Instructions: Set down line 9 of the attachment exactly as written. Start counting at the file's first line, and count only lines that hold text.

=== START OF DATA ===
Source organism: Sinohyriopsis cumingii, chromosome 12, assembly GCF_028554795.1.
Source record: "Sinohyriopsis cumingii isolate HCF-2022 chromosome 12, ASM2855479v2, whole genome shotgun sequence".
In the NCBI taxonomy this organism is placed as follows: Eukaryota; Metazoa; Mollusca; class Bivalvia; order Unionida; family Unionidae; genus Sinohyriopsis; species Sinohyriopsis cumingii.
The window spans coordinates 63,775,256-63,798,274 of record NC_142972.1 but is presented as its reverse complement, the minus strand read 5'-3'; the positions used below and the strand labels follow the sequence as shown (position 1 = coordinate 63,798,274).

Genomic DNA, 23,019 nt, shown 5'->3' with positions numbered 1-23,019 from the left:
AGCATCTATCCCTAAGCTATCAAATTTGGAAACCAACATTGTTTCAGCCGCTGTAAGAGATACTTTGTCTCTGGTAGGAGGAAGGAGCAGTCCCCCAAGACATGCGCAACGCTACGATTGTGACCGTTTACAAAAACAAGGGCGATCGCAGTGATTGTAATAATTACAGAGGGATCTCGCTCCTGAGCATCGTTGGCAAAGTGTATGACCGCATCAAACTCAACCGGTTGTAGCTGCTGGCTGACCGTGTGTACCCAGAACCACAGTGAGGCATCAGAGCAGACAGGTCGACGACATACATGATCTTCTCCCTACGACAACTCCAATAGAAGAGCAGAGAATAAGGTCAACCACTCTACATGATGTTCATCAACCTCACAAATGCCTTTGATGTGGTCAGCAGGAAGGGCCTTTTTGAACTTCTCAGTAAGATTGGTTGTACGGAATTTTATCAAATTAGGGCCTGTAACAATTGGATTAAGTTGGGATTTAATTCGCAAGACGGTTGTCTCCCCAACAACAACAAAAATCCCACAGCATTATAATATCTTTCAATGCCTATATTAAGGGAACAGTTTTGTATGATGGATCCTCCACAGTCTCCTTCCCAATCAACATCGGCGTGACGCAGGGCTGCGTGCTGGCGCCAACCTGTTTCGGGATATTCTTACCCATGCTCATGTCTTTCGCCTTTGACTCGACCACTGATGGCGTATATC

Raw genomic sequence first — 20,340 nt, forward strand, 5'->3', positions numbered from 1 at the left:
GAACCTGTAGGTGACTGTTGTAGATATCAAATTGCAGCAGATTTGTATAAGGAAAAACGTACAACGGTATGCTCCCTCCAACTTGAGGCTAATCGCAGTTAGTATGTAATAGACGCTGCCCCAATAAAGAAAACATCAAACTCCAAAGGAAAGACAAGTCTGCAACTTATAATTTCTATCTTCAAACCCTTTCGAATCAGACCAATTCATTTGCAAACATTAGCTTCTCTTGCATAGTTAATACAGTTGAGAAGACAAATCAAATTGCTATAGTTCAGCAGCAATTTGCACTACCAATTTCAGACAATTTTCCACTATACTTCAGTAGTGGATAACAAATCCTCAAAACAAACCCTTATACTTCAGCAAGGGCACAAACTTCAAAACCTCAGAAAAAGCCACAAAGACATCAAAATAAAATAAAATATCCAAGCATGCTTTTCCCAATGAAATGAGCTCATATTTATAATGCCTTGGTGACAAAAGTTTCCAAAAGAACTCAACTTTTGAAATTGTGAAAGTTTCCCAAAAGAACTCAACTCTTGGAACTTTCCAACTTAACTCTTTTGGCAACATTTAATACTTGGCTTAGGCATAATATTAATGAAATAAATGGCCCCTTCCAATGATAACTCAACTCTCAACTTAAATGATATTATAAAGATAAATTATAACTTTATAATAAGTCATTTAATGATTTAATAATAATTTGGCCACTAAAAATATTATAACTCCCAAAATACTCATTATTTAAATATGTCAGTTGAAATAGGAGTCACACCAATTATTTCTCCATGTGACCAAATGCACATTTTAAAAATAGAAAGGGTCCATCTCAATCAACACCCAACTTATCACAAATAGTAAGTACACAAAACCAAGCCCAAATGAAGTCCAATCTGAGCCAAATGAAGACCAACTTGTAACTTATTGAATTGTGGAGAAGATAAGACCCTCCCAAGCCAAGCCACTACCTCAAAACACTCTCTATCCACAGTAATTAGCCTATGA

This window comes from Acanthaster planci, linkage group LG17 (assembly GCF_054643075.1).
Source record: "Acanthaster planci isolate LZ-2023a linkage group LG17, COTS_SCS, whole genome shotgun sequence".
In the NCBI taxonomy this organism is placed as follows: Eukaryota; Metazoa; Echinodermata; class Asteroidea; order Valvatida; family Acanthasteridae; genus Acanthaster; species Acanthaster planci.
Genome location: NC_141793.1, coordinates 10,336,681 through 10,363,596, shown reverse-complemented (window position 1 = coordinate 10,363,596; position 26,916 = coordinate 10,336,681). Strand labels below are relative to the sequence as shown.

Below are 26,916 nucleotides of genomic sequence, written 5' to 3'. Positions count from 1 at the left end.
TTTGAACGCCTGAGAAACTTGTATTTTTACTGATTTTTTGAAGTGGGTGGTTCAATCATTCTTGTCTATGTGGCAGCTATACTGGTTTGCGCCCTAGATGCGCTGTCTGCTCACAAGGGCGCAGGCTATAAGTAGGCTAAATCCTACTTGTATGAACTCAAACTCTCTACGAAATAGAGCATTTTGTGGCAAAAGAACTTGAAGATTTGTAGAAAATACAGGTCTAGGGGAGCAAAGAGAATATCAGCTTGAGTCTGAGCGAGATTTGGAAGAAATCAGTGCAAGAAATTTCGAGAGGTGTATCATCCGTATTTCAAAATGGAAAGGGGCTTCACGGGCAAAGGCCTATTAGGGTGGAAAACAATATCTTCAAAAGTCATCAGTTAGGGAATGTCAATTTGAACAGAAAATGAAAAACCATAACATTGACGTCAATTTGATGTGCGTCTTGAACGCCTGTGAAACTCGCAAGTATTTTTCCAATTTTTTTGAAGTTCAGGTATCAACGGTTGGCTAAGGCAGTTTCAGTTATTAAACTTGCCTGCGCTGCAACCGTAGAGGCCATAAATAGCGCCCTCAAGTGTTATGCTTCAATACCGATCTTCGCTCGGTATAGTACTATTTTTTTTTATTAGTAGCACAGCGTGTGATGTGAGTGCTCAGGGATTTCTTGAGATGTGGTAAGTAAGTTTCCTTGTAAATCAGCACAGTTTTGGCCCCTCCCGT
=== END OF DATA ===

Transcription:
This window comes from Acanthaster planci, linkage group LG17 (assembly GCF_054643075.1).